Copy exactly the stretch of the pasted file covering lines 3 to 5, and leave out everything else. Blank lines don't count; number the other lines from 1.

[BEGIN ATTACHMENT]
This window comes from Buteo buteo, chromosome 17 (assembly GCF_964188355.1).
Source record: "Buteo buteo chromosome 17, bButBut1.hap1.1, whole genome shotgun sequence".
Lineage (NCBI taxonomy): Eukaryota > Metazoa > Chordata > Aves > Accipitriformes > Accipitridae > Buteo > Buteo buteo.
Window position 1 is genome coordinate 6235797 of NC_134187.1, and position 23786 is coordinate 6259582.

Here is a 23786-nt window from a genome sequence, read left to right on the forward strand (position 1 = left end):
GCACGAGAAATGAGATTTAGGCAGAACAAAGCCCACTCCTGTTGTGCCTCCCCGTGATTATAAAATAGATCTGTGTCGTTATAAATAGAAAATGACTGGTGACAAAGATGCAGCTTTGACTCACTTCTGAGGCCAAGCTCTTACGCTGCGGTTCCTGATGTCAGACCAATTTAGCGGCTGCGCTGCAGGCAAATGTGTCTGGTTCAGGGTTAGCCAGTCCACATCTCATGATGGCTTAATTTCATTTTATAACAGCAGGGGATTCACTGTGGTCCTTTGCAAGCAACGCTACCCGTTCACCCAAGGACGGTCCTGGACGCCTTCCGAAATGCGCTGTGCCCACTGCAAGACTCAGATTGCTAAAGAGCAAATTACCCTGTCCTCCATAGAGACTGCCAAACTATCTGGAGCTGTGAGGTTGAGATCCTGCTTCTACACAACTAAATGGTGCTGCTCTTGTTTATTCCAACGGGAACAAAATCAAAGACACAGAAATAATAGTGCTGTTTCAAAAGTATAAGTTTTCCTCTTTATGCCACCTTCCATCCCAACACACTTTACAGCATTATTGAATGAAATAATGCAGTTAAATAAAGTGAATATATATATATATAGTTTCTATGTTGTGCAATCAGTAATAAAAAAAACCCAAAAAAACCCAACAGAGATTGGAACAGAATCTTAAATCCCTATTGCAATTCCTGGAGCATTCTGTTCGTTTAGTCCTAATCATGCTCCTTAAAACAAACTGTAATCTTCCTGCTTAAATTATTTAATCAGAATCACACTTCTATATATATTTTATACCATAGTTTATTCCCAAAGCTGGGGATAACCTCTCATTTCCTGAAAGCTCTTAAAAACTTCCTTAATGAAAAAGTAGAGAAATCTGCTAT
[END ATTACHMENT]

Lineage (NCBI taxonomy): Eukaryota > Metazoa > Chordata > Aves > Accipitriformes > Accipitridae > Buteo > Buteo buteo.
Window position 1 is genome coordinate 6235797 of NC_134187.1, and position 23786 is coordinate 6259582.

Here is a 23786-nt window from a genome sequence, read left to right on the forward strand (position 1 = left end):